A Proposition for a New MLB Postseason

The baseball season is constantly and consistently referred to as a marathon, not a sprint. A winning team is not defined by one great starting pitcher pitching his team to three victories in five days, nor a second baseman getting on base 12 times in 18 at bats. A deep bench and/or pitching staff is just as, if not more, important than your best players. You can throw Justin Verlander out there every five days but he is still not pitching for you in 80% of your games. You need depth and you need to see peeks and valleys to level out in order to determine who and which team is the best. There's a reason batting titles have a minimum PA requirement. It's so Jimmy Walnut can't win it for going 3 for 3 in his one game of the year. It's demanded that teams and players spend half a year accumulating wins in order to see who deserves to fight for the title of world's best.

Currently, the playoffs reward hot streaks and penalize slumps. To say it's unfair is an understatement. It's not baseball. It's not what baseball is all about. There is no grind in the playoffs. It's just a fight to the top of the mountain. Why would baseball spend nine months playing one game and then three weeks playing a different one. In the playoffs there are no fourth or fifth starters.

In order to make the MLB postseason less of a crap shoot, it should be viewed in the same way as the regular season; a marathon, not a sprint.

In 1923 the New York Yankees' record was 98-54. This means they played 152 games. The only playoffs back then was the World Series which was, and to this day remains, a 7 game series. The team with the best record from the American League took on the team with the best record from the National League. It only took the Yankees 6 games to dispose of the New York Giants bringing the total games played to 158 (of 159 possible). Today, the regular season is 162 games. With the Divisional Series, Championship Series and World Series, it's possible that a full season could be 181 games. That's just under half of the calendar year that there is a baseball game.

Now, don't get me wrong, I'm not complaining that there is too much baseball because I love watching baseball. In fact, I'm doing it now as I write this. I'm complaining about the difference between the regular and post season. In case you don't know, the Florida Marlins have yet to win the NL East division but they have won the World Series (1997, 2003). Huh? Imagine a presidential election where a nominee didn't win a single state but still won the election. It's non representational of itself. 

Anyway, here's my proposal. It's quite radical, so be prepared.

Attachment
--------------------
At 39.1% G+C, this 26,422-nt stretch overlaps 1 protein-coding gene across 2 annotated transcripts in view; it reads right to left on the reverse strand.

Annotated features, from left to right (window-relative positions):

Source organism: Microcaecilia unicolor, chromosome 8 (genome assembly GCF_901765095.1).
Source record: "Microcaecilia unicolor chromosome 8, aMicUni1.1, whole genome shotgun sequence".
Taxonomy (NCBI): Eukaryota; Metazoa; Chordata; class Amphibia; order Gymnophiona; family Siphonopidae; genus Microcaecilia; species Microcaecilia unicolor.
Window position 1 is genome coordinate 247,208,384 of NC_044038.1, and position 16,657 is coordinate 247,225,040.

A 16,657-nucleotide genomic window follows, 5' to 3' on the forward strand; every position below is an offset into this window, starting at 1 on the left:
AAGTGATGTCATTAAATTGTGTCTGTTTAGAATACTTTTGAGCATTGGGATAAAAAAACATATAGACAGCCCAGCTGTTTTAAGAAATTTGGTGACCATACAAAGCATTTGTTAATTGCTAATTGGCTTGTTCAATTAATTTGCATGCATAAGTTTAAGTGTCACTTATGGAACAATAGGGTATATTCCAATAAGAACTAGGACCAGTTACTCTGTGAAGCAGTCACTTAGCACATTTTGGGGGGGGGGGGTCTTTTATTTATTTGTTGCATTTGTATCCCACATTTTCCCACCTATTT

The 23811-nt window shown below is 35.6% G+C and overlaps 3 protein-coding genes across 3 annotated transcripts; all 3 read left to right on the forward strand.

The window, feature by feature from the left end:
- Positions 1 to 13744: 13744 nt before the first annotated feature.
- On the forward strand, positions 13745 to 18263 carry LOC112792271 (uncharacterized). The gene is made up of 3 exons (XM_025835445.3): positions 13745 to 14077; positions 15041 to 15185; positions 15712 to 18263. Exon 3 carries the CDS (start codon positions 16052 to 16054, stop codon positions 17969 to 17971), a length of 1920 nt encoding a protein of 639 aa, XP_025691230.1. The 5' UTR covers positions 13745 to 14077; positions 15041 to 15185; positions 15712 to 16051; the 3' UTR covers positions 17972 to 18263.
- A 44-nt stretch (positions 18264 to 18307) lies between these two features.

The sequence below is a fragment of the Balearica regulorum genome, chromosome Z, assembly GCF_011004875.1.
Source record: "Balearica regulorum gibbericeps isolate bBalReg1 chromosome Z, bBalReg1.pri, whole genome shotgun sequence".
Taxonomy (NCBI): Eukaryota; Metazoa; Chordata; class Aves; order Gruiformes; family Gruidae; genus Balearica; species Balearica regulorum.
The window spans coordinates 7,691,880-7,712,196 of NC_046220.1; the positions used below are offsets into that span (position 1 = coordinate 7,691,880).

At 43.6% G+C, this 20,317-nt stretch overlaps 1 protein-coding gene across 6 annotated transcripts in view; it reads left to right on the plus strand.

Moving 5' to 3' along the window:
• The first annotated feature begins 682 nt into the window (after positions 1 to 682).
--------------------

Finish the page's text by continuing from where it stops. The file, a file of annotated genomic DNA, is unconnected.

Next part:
The American and National League will both have 16 teams. That means another two expansion teams; one for each league.  Charlotte, NC and Oklahoma City, OK seem like great places to expand baseball. Salt Lake City, UT or even Las Vegas, NV (or Reno, if Vegas is totally out of the question). Weather isn't an issue with either of these places, there's a team in Arizona, remember? Charlotte (17)*, OKC (31)*, and Vegas (30)* are all larger than Cincy (62), Pittsburgh (59)*, and Tampa (55)*; so people to show up to these games isn't a problem.

With 16 teams in each league, the divisions wouldn't be an even five anymore (not that they are right now). However, the divisions would become moot. Interleague play would no longer be played, except of course, in the World Series. Teams would play a regular season of 150 games. Each team would play the other 10 times. A three game series and a two game series in each team's home park.  Or it could be just two five game series in each park.

After the 150 game season there would be the postseason. And it'd be exactly that. The eight best teams from each league would make the playoffs. They would each play each other team four times. Two in each team's park. This would in turn be a mini-season. After this 24 game postseason, the best team from the American League would face off against the best team from the National League in a nine game World Series. The maximum number of games played in a season would be 177. That's four games less than today's current possible outcome but, I feel, twice as representative of a true outcome as today's system. It's not so much expressing how this shortens the season as much as how it doesn't elongate it.

A playoff system like this would reflect the baseball mantra of how the season is a marathon, not a sprint. Given, that even in marathons, you still want to have enough left in the tank to kick it into high gear on the last leg. Baseball would be good to do as much as it can to do away with fluke winners, and small sample sized champions. Granted, this proposition doesn't answer all the questions (or even ask them), nor fix all the problems (nor attempt to), but I do feel that it's a step in the right direction.


*This is all according to wikipedia. I believe the numbers are from just the city and not the entire metro area but here's the site.

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